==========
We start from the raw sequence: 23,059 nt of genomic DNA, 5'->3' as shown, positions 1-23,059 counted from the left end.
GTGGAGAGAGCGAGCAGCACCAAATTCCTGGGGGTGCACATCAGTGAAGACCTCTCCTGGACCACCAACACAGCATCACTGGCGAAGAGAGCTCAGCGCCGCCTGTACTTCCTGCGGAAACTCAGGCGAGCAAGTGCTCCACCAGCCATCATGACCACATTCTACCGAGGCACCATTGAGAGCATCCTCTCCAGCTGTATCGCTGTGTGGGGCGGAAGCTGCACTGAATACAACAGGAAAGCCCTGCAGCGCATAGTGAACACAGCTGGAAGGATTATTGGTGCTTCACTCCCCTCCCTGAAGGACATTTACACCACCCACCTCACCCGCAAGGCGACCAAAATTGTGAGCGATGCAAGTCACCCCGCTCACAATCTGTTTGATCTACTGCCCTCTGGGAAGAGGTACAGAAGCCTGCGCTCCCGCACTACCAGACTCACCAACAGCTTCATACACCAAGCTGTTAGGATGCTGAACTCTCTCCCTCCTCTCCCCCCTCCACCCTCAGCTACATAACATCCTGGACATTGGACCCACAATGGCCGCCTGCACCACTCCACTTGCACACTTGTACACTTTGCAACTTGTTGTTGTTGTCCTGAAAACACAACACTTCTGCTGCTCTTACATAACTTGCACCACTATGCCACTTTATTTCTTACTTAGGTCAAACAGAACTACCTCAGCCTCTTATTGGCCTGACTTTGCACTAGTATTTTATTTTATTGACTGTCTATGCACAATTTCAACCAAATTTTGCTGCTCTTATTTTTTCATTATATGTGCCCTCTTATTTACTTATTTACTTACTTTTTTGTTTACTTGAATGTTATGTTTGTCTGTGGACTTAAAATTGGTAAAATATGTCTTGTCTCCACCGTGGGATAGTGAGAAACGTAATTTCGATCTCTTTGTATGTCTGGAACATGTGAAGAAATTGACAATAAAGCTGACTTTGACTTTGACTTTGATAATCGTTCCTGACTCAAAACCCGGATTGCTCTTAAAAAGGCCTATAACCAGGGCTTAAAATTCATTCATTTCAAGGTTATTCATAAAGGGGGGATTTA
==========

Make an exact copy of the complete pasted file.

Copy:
We start from the raw sequence: 23,059 nt of genomic DNA, 5'->3' as shown, positions 1-23,059 counted from the left end.
GTGGAGAGAGCGAGCAGCACCAAATTCCTGGGGGTGCACATCAGTGAAGACCTCTCCTGGACCACCAACACAGCATCACTGGCGAAGAGAGCTCAGCGCCGCCTGTACTTCCTGCGGAAACTCAGGCGAGCAAGTGCTCCACCAGCCATCATGACCACATTCTACCGAGGCACCATTGAGAGCATCCTCTCCAGCTGTATCGCTGTGTGGGGCGGAAGCTGCACTGAATACAACAGGAAAGCCCTGCAGCGCATAGTGAACACAGCTGGAAGGATTATTGGTGCTTCACTCCCCTCCCTGAAGGACATTTACACCACCCACCTCACCCGCAAGGCGACCAAAATTGTGAGCGATGCAAGTCACCCCGCTCACAATCTGTTTGATCTACTGCCCTCTGGGAAGAGGTACAGAAGCCTGCGCTCCCGCACTACCAGACTCACCAACAGCTTCATACACCAAGCTGTTAGGATGCTGAACTCTCTCCCTCCTCTCCCCCCTCCACCCTCAGCTACATAACATCCTGGACATTGGACCCACAATGGCCGCCTGCACCACTCCACTTGCACACTTGTACACTTTGCAACTTGTTGTTGTTGTCCTGAAAACACAACACTTCTGCTGCTCTTACATAACTTGCACCACTATGCCACTTTATTTCTTACTTAGGTCAAACAGAACTACCTCAGCCTCTTATTGGCCTGACTTTGCACTAGTATTTTATTTTATTGACTGTCTATGCACAATTTCAACCAAATTTTGCTGCTCTTATTTTTTCATTATATGTGCCCTCTTATTTACTTATTTACTTACTTTTTTGTTTACTTGAATGTTATGTTTGTCTGTGGACTTAAAATTGGTAAAATATGTCTTGTCTCCACCGTGGGATAGTGAGAAACGTAATTTCGATCTCTTTGTATGTCTGGAACATGTGAAGAAATTGACAATAAAGCTGACTTTGACTTTGACTTTGATAATCGTTCCTGACTCAAAACCCGGATTGCTCTTAAAAAGGCCTATAACCAGGGCTTAAAATTCATTCATTTCAAGGTTATTCATAAAGGGGGGATTTA